Uncoupling membrane in a commercial building.

 

In addition to the MMSA subcommittee working on an uncoupling standard, the International Organization for Standardization (ISO) has established WG 11 “Uncoupling Membranes for Ceramic Tile Installation” under the auspices of TC-189 (Technical Committee for Ceramic Tile). Some of the same participants are in both committees, so there has been very good communication and collaboration to ultimately achieve the best standards for both organizations. Other areas that are being pursued by the ISO group are “tensile” and “compression” testing.

In summary, uncoupling membranes have come a long way since the introduction of the very first membrane in 1987. Use of these membranes has proliferated over a huge array of substrates and conditions, allowing the tile industry to complete successful installations over some of the most challenging applications. The performance standards for uncoupling have been a long time coming, but creating a suitable standard for a product that works more off of physics than chemistry is not an easy or simple task.  

Uncoupling membrane in a commercial building with large format tile.

Overreliance on spacers leads to consumer complaints

Does lack of willingness to purchase installation excellence exclude tile setters who craft quality work?


Coverings is not only an opportunity to see firsthand the latest tile and stone styles and trends; it’s an opportunity to learn about the latest technical and installation challenges and the efforts underway to address them. One such discussion at this year’s show last month was the premise that an increasing number of installers are not using measurements and chalk lines to square up and lay out their tile installations. Instead, they are relying on hard spacers, usually made of plastic, to determine the grout joint width and tile positioning, which can result in misaligned tiles.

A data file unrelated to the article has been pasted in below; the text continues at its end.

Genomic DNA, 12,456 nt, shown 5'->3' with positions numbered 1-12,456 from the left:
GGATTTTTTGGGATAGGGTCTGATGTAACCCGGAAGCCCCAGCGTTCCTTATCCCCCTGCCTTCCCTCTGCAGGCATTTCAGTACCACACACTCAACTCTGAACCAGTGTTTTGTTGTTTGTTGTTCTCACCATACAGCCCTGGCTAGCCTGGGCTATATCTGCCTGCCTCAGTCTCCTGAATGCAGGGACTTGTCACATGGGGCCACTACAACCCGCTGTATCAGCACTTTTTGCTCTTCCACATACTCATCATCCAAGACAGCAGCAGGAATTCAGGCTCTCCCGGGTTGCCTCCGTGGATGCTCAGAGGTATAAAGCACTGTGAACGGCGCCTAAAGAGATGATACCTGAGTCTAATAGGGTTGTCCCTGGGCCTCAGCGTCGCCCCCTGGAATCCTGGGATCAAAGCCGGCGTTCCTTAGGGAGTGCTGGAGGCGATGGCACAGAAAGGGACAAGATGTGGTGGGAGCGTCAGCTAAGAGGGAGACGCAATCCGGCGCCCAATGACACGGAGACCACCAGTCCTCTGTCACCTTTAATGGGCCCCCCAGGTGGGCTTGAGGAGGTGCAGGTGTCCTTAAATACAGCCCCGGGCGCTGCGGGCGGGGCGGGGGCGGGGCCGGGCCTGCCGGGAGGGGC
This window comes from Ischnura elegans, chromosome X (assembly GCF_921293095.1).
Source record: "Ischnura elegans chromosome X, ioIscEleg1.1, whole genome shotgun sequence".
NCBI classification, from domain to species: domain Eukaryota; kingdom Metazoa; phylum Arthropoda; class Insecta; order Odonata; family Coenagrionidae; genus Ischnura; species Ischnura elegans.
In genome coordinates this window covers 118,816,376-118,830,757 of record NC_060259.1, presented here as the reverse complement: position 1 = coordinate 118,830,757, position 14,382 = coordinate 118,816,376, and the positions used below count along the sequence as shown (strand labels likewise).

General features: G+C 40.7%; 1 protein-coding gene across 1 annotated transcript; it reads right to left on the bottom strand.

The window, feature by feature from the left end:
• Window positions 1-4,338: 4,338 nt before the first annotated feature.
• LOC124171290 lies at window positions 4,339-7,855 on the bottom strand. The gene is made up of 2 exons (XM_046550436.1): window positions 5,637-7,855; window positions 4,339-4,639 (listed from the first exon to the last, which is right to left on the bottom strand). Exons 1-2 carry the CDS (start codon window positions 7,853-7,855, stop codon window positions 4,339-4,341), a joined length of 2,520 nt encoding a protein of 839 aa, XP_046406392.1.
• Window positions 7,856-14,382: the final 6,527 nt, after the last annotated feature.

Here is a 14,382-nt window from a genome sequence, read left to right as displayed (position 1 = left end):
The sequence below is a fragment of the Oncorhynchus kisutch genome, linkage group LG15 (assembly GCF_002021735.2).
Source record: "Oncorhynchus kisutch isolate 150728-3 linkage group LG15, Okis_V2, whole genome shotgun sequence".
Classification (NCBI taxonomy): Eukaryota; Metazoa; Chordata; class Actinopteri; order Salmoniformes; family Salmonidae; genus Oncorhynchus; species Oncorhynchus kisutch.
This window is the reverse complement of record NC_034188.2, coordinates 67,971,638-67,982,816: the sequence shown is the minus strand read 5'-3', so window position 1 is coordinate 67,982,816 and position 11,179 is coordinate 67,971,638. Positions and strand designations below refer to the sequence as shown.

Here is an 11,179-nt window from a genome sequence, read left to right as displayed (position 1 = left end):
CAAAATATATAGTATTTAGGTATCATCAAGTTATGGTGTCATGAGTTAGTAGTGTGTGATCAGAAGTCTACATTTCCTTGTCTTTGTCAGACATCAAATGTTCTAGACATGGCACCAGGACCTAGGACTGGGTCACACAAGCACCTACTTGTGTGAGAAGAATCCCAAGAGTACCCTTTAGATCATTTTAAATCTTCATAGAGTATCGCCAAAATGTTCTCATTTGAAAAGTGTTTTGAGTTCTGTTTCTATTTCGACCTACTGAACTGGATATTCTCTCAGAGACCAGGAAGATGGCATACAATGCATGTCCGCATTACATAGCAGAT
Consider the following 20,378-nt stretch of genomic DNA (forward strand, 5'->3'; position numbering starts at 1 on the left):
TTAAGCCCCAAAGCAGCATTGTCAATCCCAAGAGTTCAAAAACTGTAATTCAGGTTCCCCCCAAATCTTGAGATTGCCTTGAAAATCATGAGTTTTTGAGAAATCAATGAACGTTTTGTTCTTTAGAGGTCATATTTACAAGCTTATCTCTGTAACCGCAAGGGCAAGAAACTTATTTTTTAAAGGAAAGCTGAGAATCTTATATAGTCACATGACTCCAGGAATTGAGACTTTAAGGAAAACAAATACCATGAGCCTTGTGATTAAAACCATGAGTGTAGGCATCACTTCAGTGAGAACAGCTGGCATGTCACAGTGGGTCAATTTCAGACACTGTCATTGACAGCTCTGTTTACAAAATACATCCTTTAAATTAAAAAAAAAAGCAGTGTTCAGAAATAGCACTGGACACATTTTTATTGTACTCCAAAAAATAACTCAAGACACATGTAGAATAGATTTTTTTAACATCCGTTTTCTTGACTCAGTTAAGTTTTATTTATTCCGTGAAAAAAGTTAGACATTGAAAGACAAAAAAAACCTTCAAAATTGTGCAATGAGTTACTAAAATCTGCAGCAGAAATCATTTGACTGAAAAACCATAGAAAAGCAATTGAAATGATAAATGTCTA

Contrasting grout and tile make misalignment more obvious than less-contrasting grout and tile.

Contrasting grout and tile make misalignment more obvious than less-contrasting grout and tile.

NTCA requested this topic be included on the agenda for the ANSI ASC A108 Committee meeting held at the show. The discussion was initiated by NTCA Board member and Technical Committee Chairperson James Woelfel, who is active in development of installer and contractor best practices through involvement in and leadership of numerous technical committees. Reliance on spacers has become a critical issue, according to Woelfel, who, in addition to contracting, is engaged in inspection and consulting. He says this problem is the cause of about 80% of the inspections he has performed so far in 2019.